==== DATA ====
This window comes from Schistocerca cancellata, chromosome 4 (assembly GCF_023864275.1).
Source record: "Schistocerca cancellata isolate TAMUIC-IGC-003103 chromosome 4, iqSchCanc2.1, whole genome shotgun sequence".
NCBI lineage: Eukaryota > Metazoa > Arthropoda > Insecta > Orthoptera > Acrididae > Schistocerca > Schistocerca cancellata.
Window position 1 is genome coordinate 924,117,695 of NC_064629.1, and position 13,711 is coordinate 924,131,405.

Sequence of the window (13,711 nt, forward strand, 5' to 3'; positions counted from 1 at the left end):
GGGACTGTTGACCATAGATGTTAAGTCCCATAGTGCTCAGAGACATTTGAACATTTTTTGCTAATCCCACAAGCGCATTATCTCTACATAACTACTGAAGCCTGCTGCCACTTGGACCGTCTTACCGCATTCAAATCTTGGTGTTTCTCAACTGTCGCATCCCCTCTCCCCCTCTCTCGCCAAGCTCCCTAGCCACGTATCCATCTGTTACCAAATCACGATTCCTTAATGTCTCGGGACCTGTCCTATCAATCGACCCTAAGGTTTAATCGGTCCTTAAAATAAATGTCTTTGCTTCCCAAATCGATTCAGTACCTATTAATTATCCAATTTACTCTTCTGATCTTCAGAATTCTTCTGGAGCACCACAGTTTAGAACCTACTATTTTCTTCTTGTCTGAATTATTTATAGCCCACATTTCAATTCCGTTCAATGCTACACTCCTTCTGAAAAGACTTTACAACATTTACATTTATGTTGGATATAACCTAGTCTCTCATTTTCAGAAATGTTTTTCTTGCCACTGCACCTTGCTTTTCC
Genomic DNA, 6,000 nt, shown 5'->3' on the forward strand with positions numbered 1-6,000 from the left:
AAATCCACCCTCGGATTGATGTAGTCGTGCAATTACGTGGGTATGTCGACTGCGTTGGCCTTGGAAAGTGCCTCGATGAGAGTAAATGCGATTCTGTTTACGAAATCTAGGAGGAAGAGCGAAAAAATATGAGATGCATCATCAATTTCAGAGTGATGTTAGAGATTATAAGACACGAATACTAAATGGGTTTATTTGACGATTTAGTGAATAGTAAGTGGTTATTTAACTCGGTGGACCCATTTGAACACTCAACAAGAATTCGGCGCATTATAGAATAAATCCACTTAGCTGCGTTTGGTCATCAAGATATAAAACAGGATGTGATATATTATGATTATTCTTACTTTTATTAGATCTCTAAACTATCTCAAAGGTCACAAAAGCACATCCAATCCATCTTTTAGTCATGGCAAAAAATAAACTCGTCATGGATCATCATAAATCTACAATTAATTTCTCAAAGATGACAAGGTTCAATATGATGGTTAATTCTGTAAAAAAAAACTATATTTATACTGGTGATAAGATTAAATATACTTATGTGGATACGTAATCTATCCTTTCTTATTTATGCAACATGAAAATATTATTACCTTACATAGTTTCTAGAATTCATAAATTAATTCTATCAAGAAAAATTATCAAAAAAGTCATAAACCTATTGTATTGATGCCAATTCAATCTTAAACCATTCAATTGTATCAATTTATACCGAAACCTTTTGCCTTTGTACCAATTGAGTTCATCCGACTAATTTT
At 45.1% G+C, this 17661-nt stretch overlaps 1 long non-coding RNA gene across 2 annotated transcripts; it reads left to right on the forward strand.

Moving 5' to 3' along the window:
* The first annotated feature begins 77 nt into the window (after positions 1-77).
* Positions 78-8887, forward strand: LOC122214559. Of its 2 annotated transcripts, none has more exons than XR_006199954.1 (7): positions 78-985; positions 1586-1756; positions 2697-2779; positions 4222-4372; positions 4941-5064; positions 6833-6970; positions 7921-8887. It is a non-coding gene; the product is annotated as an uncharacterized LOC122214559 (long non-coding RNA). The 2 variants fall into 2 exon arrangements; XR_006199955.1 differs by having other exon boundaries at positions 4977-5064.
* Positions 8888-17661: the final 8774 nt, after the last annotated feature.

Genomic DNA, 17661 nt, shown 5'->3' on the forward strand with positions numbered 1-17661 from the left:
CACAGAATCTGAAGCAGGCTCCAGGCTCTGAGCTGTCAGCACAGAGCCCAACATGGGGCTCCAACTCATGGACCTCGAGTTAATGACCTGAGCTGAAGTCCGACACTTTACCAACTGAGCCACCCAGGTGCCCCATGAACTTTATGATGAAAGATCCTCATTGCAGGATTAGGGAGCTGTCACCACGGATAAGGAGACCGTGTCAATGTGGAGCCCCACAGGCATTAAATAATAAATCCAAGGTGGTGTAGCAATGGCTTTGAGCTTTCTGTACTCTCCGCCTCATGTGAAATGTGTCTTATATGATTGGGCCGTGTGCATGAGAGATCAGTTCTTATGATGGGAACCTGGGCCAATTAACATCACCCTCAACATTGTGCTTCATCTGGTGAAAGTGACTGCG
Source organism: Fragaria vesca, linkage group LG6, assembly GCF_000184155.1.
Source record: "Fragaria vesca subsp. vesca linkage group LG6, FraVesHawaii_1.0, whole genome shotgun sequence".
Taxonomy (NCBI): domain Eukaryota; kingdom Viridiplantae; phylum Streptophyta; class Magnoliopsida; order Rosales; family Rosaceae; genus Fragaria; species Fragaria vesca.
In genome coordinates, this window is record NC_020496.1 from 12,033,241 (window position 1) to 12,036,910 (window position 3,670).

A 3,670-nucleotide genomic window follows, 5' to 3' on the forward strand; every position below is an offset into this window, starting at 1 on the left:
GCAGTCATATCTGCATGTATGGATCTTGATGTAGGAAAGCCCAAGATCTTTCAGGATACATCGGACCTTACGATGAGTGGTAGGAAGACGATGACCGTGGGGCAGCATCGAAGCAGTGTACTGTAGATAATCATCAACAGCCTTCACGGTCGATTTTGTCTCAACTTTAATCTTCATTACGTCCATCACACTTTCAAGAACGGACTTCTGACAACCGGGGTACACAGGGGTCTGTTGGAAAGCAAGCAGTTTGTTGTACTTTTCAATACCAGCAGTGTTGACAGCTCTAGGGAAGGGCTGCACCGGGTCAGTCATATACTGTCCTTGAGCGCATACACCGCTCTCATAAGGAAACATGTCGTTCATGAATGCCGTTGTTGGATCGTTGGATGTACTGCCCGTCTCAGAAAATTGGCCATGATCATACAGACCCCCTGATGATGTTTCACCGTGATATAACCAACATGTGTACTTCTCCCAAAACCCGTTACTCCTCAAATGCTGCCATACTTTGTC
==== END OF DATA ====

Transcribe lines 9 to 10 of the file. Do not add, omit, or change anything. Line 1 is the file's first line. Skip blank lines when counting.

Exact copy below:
At 45.1% G+C, this 17661-nt stretch overlaps 1 long non-coding RNA gene across 2 annotated transcripts; it reads left to right on the forward strand.

Moving 5' to 3' along the window: